Here are some of Atlanta’s most Popular Architectures
The American Foursquare is known for its simple box shape, four room floor plan, low hipped roof with deep eaves, and full width porch. Otherwise known as the Prairie Box, the Foursquare is a post-Victorian style which shares the characteristic interiors of Craftsman Bungalows such as open floor plans, loads of built-ins, and fireplaces. The square form of this popular style allowed for spacious interiors on small city lots. Many Foursquares are outfitted with tiled roofs, cornice brackets, and/or other details pulled from Craftsman, Italian Renaissance, or Mission influences.
During the Victorian period, houses were built with steep pitched rooflines, multiple fireplaces, and asymmetrical lines. Many modest versions of the Country Victorian were built in intown Atlanta. These quaint homes usually boast fireplaces with decorative mantles, six panel wood doors in either heartpine or oak, hardwood floors and expansive front porches.
Bungalows were built as a reaction to the excesses and embellishments of the Victorian period. Stressing nature and the outdoors, many bungalows were constructed of natural materials from the surrounding landscape, and featured lots of large windows and porches. This is one of the most popular home styles in the intown Atlanta area with new homes being built in reproduction.
Otherwise known as the National Style, these noble homes reflect the stoic architecture of the ancient Greeks. Greek Revivals usually feature a clapboard exterior, basic moldings, plain friezes, a symmetrical shape, heavy cornices, and a pedimented gable. Oftentimes, they have porches with decorative columns and pilasters — and feature sidelights around the front door.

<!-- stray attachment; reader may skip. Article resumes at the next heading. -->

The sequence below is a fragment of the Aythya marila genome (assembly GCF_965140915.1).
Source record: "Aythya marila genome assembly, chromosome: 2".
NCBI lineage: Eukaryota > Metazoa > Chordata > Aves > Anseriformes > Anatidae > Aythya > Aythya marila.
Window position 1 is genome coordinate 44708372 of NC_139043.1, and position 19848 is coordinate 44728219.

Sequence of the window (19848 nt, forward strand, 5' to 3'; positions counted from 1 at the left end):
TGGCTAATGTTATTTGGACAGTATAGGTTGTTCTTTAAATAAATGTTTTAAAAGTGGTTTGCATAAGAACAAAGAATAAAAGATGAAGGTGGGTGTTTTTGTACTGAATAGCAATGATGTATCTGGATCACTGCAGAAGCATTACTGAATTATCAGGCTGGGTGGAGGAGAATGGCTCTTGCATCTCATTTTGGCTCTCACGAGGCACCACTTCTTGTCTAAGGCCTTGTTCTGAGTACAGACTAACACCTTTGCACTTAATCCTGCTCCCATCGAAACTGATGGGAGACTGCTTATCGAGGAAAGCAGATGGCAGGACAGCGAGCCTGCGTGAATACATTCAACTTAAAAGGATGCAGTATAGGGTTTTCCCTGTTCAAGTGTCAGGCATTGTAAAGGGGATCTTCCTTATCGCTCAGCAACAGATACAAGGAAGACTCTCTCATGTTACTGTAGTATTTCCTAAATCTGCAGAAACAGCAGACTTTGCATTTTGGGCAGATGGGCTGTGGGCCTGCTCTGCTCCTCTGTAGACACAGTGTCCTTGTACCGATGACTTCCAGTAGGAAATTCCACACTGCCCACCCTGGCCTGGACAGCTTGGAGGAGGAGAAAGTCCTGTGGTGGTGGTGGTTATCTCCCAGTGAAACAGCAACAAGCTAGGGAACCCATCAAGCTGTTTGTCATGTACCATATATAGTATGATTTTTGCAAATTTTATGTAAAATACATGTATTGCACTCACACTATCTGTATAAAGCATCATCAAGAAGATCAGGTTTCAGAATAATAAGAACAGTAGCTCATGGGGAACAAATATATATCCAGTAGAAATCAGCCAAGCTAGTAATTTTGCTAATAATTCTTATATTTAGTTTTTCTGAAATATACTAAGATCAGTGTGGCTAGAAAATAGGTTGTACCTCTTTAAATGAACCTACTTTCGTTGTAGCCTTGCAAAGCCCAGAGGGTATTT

The Italianate style was inspired by the country villas of northern Italy and began in England as part of the picturesque movement. By the 1840’s, they began sprouting onto the American landscape in the form of rectangular masses, often arranged into asymmetric blocks. Featuring low-pitched, sometimes flat roofs, heavy supporting brackets under the eaves, and windows with one or two panes arched with decorated crowns, heavy hoods or elaborate surrounds, the style almost always includes porches or small porticos. Unfortunately, there are very few Italianates in the Atlanta area, as the 1860’s and 1870’s coincided with the economic devastation brought on by the Civil War.
The Ranch House style is a post-war style that was popular in the 1950s-70s. The humble Ranch has its roots in Frank Lloyd Wright’s celebrated Prairie Style. Low pitched roofs, natural materials, long horizontal form, high windows that provide indirect lighting, and simple/no ornamentation are both descriptions of the Prairie Style, as well as the Ranch. Atlanta has many Ranch style communities and neighborhoods from this era. New homes are also built with this style today.
The timeless Tudor revival style home takes its cue from medieval England. However, they oftentimes borrow generously from the Victorian and Arts & Crafts palette. Tudors feature overlapping gables, decorative half-timbering, narrow tall windows with small panes, massive chimneys, and/or intricately patterned brick or stone.
Known for fanciful detail, homes built in the Victorian period were oftentimes heavily ornamented with gingerbread and other showy decoration from this “Gilded Age.” The Victorian age produced many housing styles including the Italianate, Eastlake, Country Victorian, Gothic Revival, and Queen Anne. The Queen Anne is identified by steep roofs, front gables, patterned shingles (called fish scales), cutaway bay windows, graceful porches, asymmetric shapes, scenic towers, and decorative, soaring chimneys. Houses were often painted in bright colors with contrasting trim, known as “painted ladies.” The interior spaces of the Queen Anne range from square footage large enough for an extended family or scaled back to cottage sizes